Polling goes back as far as 1824 when two newspapers conducted a poll to determine the preferred US presidential candidate, they have been a part of the fabric of life since then. And not only for US citizens but across the whole world, when Barak Obama was running for office, polls were conducted from Japan to Kenya, China to Australia; we were all exposed to it.
But just how significant and truthful for that matter, are these polls?
More often than not, you will not be told how these polls were conducted unless they were carried out by professional organizations such as Gallup. And we all know the temptation to be biased when conducting your own little mini election. Add to this the fact that most polls hardly cover a decent percentage or the right representation of members of the public. Polls turns out to be one of the ways the media tries to add some legitimacy to their news.
We all know the signs; ask yourself how many times your opinion has been sought before you saw the results on the news.
For most startups, market research only goes as far as finding a really big revenue number to put on their addressable market size slide of their investment pitch
It’s a big deal when a well known industry analyst provides some credibility to the startup’s hockey-stick revenue projections. This is what’s known as the “top-down” method of estimating one’s market. The founders think that putting an industry analyst’s name on one of the slides will prevent VCs or Angel investors asking the basic questions on product viability, market reach and customer acquisition.
The other way is the “bottom-up” approach, which requires more hard work . Using this method, you usually come up with “estimates”. You come up with the estimates of number of customers you will acquire, how much product they buy and for what price. The tricky thing here is the estimation part. One of the best ways to do that is to ask customers specific questions. Ask specific questions like – “Would you buy a gadget for $20 to synchronize your mp3 files?”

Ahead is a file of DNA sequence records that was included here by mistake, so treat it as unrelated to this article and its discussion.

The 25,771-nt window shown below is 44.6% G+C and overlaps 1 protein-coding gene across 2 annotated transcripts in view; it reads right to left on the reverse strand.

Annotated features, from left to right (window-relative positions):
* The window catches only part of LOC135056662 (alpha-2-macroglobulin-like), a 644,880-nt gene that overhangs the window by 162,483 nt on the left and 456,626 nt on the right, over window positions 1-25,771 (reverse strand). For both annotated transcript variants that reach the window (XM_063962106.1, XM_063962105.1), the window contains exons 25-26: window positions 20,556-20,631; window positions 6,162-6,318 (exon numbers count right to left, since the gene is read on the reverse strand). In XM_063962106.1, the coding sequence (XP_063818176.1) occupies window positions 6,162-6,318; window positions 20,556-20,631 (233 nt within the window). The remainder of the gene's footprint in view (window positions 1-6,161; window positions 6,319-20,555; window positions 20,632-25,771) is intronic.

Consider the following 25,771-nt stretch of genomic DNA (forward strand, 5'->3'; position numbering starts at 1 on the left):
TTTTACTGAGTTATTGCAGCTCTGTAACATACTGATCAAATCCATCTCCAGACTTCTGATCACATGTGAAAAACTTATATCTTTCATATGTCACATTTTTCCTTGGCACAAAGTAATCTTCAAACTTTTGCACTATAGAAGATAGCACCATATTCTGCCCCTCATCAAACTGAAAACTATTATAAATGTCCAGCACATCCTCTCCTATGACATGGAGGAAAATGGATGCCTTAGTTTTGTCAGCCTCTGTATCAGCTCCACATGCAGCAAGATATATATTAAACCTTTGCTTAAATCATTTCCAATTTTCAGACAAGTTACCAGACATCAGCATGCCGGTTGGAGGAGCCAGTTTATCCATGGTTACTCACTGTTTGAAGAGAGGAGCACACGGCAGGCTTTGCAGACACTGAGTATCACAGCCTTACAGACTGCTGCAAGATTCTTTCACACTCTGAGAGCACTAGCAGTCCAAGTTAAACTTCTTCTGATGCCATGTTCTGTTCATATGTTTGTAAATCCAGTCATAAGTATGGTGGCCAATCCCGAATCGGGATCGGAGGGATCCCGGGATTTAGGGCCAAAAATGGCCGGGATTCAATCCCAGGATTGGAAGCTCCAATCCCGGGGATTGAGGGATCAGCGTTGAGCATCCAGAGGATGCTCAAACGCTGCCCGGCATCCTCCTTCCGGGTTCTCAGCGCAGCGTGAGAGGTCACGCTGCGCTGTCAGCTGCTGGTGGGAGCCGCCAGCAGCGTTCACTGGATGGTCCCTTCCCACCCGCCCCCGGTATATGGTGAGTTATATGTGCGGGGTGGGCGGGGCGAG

Put up a poll on a website where you think your future customers browse frequently. Pay the website money for the space or for hosting the poll. Get answers quickly and then change the poll and ask the next question till you can confidently come up with a decent estimate. Show this as proof to the investors when they invest in your company!.
Ingrid Bengis pioneered essays on love, hate and sexuality. She was only twenty eight when the book “Combat in the Erogenous Zone” got published in 1972. One of the best definitions of unanswerable questions I have seen has been described by her.
The real questions are the ones that obtrude upon your consciousness whether you like it or not, the ones that make your mind start vibrating like a jackhammer, the ones that you "come to terms with" only to discover that they are still there. The real questions refuse to be placated. They barge into your life at the times when it seems most important for them to stay away. They are the questions asked most frequently and answered most inadequately, the ones that reveal their true natures slowly, reluctantly, most often against your will.
Ingrid Bengis, Combat in the Erogenous Zone, "Man-Hating" (1973).
When questioning yourself gets hard, you usually turn to others. It is very easy when questioning to let your own values, preferences and biases to leak into what you are asking. Other’s perception of your values might not be the same and they usually don’t put deep thought into answering them. Be very aware of this.
The other side of the spectrum is to come to a conclusion – that if there are no answers from others, then you don’t have to ask them yourself.
There is no shortcut to answer these questions. Continue your search for the answers to the point that it motivates you toward something beneficial . You have to practice momentarily letting go, once a question has outlived its immediate utility.